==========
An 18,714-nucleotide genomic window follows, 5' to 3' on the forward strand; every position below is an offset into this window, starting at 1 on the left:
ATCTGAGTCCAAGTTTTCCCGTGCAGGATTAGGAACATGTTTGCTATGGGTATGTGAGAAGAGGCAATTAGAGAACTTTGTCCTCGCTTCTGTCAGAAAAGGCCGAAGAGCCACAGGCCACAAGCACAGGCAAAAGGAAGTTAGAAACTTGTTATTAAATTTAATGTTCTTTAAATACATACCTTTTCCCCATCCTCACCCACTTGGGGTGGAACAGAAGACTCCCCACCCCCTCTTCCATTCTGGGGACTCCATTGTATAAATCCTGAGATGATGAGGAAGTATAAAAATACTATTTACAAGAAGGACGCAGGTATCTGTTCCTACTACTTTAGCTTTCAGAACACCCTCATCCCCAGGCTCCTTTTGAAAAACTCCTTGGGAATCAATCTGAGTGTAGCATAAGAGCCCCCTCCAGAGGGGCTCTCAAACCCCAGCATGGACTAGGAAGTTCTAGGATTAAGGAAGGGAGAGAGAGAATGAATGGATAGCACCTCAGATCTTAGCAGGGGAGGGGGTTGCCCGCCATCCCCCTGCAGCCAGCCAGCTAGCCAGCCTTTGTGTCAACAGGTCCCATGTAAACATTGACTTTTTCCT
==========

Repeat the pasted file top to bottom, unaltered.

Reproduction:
An 18,714-nucleotide genomic window follows, 5' to 3' on the forward strand; every position below is an offset into this window, starting at 1 on the left:
ATCTGAGTCCAAGTTTTCCCGTGCAGGATTAGGAACATGTTTGCTATGGGTATGTGAGAAGAGGCAATTAGAGAACTTTGTCCTCGCTTCTGTCAGAAAAGGCCGAAGAGCCACAGGCCACAAGCACAGGCAAAAGGAAGTTAGAAACTTGTTATTAAATTTAATGTTCTTTAAATACATACCTTTTCCCCATCCTCACCCACTTGGGGTGGAACAGAAGACTCCCCACCCCCTCTTCCATTCTGGGGACTCCATTGTATAAATCCTGAGATGATGAGGAAGTATAAAAATACTATTTACAAGAAGGACGCAGGTATCTGTTCCTACTACTTTAGCTTTCAGAACACCCTCATCCCCAGGCTCCTTTTGAAAAACTCCTTGGGAATCAATCTGAGTGTAGCATAAGAGCCCCCTCCAGAGGGGCTCTCAAACCCCAGCATGGACTAGGAAGTTCTAGGATTAAGGAAGGGAGAGAGAGAATGAATGGATAGCACCTCAGATCTTAGCAGGGGAGGGGGTTGCCCGCCATCCCCCTGCAGCCAGCCAGCTAGCCAGCCTTTGTGTCAACAGGTCCCATGTAAACATTGACTTTTTCCT